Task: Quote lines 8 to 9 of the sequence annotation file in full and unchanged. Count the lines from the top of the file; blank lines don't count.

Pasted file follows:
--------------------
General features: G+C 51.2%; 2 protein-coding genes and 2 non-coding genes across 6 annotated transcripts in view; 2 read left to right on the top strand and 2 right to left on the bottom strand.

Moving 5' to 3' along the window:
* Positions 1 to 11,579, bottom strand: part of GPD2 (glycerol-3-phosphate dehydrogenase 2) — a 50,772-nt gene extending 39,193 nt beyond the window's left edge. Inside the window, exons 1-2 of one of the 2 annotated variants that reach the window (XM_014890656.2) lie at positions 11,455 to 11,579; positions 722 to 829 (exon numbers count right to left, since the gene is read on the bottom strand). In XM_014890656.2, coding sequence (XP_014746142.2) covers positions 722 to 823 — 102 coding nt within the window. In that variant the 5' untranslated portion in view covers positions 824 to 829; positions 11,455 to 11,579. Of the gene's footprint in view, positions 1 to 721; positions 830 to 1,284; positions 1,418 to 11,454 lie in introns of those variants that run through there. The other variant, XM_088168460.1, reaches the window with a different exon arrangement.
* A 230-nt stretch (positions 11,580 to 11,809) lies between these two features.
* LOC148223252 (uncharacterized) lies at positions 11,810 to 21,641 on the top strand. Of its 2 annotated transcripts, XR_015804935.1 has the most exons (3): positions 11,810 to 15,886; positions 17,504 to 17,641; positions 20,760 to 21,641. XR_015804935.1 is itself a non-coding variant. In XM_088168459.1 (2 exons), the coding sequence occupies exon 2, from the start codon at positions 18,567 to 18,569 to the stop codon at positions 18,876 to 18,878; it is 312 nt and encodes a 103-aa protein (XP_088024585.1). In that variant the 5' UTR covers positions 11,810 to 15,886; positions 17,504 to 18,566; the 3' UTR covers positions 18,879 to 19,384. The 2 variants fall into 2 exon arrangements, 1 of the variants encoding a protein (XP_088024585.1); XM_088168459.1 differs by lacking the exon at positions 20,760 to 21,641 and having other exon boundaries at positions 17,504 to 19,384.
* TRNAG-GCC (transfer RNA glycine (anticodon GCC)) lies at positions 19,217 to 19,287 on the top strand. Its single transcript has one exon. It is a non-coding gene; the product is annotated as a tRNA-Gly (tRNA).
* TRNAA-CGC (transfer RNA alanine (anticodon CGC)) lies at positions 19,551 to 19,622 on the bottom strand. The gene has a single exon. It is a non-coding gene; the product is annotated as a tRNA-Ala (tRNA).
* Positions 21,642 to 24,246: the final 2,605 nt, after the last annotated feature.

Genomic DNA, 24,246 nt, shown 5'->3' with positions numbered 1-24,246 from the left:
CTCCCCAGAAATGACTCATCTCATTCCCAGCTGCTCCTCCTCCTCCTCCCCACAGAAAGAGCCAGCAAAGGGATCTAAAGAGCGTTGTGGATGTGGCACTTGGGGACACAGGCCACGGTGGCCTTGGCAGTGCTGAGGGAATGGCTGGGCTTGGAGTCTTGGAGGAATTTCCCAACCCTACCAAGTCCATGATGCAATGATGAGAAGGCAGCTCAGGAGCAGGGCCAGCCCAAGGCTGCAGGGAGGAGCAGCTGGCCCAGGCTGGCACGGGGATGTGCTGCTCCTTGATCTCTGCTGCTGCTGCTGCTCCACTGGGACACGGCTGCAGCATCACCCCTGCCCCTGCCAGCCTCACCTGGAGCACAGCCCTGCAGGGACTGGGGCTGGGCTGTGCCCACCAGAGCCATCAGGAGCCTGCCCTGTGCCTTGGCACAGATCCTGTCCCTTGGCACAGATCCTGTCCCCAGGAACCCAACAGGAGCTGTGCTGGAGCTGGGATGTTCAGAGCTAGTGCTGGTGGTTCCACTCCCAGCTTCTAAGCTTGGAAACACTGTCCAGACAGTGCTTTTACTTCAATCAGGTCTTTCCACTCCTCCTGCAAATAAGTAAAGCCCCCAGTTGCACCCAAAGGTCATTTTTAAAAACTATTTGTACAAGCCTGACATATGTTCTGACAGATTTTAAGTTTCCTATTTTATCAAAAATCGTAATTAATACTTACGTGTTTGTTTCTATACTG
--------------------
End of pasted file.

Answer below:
* Positions 21,642 to 24,246: the final 2,605 nt, after the last annotated feature.

Genomic DNA, 24,246 nt, shown 5'->3' with positions numbered 1-24,246 from the left: